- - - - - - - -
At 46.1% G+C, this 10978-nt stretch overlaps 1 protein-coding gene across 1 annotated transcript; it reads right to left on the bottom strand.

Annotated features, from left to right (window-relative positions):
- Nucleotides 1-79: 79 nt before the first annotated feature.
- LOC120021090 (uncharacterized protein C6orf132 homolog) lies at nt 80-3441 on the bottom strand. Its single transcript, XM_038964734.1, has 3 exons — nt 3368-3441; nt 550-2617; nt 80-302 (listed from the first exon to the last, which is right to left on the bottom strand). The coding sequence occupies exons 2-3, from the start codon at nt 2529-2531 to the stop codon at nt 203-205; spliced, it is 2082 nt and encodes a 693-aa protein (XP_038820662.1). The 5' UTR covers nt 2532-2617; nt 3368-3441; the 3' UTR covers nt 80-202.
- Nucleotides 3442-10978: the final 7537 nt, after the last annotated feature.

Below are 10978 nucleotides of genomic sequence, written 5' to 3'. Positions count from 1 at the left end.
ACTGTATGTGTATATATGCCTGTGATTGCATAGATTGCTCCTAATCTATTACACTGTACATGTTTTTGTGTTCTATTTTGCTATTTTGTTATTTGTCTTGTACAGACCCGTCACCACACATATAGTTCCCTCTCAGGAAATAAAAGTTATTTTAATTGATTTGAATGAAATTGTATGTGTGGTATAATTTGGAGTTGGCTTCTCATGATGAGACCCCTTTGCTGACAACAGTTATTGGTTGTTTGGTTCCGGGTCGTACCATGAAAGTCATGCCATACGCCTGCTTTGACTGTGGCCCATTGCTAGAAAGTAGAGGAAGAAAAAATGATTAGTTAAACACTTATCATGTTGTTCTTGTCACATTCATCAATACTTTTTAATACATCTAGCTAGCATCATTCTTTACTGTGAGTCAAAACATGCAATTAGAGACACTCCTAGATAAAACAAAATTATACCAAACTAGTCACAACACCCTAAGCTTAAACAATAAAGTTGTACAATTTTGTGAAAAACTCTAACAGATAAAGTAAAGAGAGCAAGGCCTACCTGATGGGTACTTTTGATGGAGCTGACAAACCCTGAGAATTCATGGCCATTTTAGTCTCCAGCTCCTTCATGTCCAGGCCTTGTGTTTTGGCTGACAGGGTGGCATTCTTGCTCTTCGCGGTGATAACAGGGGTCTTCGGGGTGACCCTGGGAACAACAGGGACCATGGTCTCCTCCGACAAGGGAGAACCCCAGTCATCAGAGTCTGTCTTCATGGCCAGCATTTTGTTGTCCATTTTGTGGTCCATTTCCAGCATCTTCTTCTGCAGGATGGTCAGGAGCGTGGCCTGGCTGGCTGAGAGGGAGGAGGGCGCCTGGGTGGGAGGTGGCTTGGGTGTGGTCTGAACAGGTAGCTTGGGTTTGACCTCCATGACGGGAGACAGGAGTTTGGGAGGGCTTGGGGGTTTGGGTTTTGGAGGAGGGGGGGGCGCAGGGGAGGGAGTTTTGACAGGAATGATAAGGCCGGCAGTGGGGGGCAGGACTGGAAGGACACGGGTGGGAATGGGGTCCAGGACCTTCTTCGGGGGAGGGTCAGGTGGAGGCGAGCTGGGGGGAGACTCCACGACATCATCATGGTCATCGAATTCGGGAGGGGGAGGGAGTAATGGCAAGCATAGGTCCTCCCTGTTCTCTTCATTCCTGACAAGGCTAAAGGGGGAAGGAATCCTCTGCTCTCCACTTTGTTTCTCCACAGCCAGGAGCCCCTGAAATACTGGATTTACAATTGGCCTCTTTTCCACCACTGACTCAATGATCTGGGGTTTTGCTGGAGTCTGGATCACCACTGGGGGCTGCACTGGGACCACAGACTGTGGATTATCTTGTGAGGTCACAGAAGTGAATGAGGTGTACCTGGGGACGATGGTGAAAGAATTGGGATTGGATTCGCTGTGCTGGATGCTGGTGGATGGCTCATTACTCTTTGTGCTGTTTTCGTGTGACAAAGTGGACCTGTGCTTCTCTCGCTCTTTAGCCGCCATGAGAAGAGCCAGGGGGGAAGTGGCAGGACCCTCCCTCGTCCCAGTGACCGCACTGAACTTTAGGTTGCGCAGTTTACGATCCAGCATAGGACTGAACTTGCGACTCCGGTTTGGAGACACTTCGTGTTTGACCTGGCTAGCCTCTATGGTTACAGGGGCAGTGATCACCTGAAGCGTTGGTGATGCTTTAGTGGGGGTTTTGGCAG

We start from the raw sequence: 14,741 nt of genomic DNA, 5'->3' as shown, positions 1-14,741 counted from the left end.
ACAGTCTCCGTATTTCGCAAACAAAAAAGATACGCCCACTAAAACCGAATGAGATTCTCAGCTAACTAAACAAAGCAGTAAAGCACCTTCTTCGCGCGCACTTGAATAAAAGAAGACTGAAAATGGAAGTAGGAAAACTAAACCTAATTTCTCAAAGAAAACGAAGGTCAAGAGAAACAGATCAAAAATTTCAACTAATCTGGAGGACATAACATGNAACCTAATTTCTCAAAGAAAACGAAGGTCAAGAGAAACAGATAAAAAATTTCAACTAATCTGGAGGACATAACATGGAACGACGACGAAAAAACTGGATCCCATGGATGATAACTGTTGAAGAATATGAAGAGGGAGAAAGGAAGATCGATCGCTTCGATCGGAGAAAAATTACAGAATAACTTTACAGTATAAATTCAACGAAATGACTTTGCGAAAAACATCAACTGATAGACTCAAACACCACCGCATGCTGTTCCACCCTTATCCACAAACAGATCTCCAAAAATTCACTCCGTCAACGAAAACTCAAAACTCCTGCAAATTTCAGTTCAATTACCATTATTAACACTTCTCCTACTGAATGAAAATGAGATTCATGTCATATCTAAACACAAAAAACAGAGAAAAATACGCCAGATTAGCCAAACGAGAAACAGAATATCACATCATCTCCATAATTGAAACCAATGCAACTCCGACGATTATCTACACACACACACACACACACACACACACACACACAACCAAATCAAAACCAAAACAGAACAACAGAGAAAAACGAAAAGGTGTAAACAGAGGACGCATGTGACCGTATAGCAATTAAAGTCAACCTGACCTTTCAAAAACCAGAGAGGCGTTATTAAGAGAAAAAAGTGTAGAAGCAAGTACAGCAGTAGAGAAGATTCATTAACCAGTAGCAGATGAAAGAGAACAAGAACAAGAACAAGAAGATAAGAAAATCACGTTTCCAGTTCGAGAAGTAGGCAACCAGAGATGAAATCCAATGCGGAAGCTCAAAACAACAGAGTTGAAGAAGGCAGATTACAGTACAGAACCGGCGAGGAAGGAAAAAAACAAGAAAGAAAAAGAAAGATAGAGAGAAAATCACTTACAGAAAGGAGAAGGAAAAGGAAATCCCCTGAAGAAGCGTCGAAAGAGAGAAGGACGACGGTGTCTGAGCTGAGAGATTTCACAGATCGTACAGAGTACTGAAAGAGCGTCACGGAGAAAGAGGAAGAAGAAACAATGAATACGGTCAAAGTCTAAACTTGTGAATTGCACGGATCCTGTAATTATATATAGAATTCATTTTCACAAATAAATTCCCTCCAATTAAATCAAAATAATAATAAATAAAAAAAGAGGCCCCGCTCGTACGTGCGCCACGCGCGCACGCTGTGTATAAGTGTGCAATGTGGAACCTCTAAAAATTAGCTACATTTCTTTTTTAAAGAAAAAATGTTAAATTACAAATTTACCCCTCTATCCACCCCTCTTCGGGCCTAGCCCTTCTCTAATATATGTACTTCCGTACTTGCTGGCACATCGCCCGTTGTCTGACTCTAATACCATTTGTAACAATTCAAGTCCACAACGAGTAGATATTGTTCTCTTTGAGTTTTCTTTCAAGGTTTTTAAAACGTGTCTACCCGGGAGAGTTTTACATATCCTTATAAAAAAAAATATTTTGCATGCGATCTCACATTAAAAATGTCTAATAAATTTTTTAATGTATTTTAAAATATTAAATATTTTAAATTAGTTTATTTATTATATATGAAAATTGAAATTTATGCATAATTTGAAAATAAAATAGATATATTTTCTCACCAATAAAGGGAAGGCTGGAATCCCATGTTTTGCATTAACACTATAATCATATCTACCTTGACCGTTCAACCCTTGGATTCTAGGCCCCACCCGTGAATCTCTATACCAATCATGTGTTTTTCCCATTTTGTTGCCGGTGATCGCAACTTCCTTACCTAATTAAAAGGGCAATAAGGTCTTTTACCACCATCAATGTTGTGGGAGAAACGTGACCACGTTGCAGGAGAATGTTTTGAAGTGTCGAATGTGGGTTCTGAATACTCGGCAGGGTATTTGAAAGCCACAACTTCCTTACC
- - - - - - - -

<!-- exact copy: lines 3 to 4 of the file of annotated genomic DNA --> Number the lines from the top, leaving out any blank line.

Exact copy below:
- Nucleotides 1-79: 79 nt before the first annotated feature.
- LOC120021090 (uncharacterized protein C6orf132 homolog) lies at nt 80-3441 on the bottom strand. Its single transcript, XM_038964734.1, has 3 exons — nt 3368-3441; nt 550-2617; nt 80-302 (listed from the first exon to the last, which is right to left on the bottom strand). The coding sequence occupies exons 2-3, from the start codon at nt 2529-2531 to the stop codon at nt 203-205; spliced, it is 2082 nt and encodes a 693-aa protein (XP_038820662.1). The 5' UTR covers nt 2532-2617; nt 3368-3441; the 3' UTR covers nt 80-202.